Thursday, February 24, 2022

Europe at War -- What To Do Now?

On October 6, I published a piece about getting ready for winter. I predicted there would be shortages. The direct shortages have been a bit less than I thought but the indirect shortages via inflation has been worse. The geopolitical problems have been worse than I thought that have culminated in Russia's invasion of Ukraine and what I believe is a serious risk of China making a move against Taiwan.

There are a number of genuine experts who believe Putin will not stop with Ukraine (one, who has a credible record of predictions over the years is here). If he attacks a NATO nation, the U.S. will be in a direct war. And, given the weaknesses of the Biden Administration and Putin's fecklessness, there is a chance we could blunder into war accidentally. 

Finally, the weather. More than half of the nation will have colder than average weather until the first of the week. That will have the effect of keeping energy bills high in a period of extreme inflation (most recent producer price index up 9.7%!). Here is the 8-14 day outlook.
While it indicates some improvement, the combination of above normal precipitation and cold in the northwest means more snow and ice and the likelihood of transportation delays. 

Between and war and the weather, we are seeing headlines like this:
As of 9:55am, take a look at US gold and oil:
There is little doubt that gas is headed for $4+/gallon in many parts of the nation and $5/gal. in high-priced markets. Our idiotic energy policies are making this worse. Gold is headed for $2,000/ounce. Both mean more inflation and, perhaps, more shortages (prices rise when supplies are tight).
Purchasing non-perishables now is a way of hedging against increased costs.

What Do I Recommend?
  • Make sure you have at least one two week's supply of everything you need at all times for the near future. More supplies if you can afford it. Keep prescriptions current. Buy non-perishable canned goods, etc. Here's why: We live in an era of "just-in-time" inventory. When I was a kid, every grocery store had a mini-warehouse in back. That's no longer true. Very few have more than 72 hours worth of goods in stock any more. Remember a manual can opener.
  • Donate now to your local food pantry so they can stock up for people in difficult economic situations.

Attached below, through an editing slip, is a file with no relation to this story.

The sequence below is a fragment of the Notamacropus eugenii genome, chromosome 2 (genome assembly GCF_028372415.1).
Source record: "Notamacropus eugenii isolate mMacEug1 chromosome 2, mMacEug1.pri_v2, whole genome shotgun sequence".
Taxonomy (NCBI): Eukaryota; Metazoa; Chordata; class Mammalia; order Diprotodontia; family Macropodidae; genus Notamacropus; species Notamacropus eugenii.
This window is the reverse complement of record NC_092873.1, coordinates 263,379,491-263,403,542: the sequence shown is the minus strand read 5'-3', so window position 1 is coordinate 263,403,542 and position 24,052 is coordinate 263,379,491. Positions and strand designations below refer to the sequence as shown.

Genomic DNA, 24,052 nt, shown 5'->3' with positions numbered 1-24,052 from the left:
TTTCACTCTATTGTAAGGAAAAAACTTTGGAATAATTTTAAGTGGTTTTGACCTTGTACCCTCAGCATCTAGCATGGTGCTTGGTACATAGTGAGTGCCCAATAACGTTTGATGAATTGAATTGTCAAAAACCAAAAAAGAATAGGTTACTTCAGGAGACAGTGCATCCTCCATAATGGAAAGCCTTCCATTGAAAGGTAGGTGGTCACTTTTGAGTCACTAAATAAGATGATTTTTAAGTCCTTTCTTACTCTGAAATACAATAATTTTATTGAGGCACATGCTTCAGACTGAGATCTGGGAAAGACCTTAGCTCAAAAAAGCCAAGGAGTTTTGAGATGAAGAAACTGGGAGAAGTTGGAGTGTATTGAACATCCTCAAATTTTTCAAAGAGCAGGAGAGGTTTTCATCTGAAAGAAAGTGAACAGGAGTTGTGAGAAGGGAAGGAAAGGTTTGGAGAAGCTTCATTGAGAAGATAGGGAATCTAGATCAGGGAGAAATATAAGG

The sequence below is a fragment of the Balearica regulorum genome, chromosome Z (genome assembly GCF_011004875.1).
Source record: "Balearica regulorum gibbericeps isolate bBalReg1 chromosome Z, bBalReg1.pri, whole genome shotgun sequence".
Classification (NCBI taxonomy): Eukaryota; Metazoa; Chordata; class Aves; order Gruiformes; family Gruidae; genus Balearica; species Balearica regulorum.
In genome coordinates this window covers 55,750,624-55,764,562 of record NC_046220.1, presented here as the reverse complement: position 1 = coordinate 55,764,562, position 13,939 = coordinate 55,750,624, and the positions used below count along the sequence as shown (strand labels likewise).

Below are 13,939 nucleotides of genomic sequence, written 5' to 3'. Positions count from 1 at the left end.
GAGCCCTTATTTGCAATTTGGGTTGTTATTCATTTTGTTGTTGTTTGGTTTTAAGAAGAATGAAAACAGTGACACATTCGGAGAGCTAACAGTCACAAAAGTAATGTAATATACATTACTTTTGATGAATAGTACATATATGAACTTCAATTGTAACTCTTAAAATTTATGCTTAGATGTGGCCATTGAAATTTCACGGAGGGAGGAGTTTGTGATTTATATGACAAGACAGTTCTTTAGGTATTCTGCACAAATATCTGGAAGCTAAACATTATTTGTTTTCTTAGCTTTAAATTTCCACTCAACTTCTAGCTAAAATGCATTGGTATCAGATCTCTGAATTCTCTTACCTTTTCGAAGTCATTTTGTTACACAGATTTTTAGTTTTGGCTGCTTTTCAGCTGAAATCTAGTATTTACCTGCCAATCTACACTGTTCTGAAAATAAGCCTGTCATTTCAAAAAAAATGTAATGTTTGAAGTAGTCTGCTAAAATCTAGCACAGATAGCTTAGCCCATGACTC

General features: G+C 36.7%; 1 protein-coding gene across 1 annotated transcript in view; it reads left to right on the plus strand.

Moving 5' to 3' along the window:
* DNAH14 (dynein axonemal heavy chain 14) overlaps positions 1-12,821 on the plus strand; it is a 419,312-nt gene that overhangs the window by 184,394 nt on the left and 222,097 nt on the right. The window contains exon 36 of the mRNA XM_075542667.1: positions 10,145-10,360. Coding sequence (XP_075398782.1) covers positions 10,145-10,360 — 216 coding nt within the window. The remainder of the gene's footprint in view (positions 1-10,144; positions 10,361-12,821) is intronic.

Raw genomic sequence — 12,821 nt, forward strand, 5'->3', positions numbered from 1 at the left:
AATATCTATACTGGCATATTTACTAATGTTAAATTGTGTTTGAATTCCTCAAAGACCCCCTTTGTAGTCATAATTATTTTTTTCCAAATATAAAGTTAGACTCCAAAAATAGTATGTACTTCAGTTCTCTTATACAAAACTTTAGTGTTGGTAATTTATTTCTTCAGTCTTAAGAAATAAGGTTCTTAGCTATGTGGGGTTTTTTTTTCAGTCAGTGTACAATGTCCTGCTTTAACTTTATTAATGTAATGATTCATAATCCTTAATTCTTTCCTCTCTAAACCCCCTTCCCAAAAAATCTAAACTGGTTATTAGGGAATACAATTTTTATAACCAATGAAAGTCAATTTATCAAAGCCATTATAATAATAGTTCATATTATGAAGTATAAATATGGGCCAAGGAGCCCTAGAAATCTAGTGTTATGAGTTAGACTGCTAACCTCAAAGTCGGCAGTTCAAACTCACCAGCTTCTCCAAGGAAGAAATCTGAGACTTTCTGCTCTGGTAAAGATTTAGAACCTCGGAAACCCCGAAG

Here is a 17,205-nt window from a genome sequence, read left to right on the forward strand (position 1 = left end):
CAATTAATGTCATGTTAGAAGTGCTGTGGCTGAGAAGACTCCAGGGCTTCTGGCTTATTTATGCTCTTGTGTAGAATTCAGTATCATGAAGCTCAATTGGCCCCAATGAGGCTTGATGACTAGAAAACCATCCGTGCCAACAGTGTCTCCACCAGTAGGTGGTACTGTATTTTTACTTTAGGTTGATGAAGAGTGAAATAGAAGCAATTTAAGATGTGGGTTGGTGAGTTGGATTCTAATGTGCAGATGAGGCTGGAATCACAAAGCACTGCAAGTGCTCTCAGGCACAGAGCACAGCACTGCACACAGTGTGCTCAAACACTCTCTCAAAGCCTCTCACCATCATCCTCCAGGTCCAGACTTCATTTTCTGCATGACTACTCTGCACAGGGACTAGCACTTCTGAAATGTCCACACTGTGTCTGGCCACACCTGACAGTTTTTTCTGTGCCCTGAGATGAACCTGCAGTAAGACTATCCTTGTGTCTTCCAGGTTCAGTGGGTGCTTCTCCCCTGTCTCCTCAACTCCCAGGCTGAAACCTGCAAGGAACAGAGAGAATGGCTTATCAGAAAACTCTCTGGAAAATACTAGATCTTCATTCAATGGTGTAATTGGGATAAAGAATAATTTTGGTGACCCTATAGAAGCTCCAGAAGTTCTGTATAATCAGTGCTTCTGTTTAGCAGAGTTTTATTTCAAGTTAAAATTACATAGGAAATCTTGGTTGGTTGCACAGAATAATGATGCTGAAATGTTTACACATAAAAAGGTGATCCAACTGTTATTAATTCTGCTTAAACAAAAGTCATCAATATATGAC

• If you can afford it and are inclined, now would be a great time to get a generator that can power heating for your home and other crucial items. Adding solar may be a good option for your home if you live in an area conducive to solar. While I am against utility solar, it can work for your home. 
  • Emergency lightning other than candles (they started a number of fires in Texas during its 2021 cold wave) such as a Coleman battery lantern or one of several other options. 
  • First aid kit.
  • Powerful flashlight with extra batteries.
  • Extra water and/or water purification supplies. 
  • Make sure your outdoor hoses are disconnected. 
  • Fire extinguisher, at least one. I recommend them in the bedroom and kitchen. 
  • Manual can opener.
  • Carbon monoxide detector.
  • Baby supplies, especially disposable diapers. 
  • Plenty of extra cash. Credit cards don't work in power failures. 
  • Keep your electric car as charged as possible or your gasoline tank always above 1/2 tank. Fill up before a major cold front or forecast blizzard or ice storm (it is still winter).
  • Keep your laptop and phone charged. 
  • Paper plates, cups, etc. 
  • Ice melt. 
  • Ice scraper for your car.
  • Kitty litter for traction. 
  • Weather Radio and/or other methods for receiving storm warnings (I'll have more on that tomorrow on the blog). Tornado, hurricane and flood seasons are approaching -- which makes it wise to have extra supplies on hand regardless of the world's geopolitical situation. 
There may be things I am missing. Remember, if I am wrong, all of these things will come in handy at some point in the future. 

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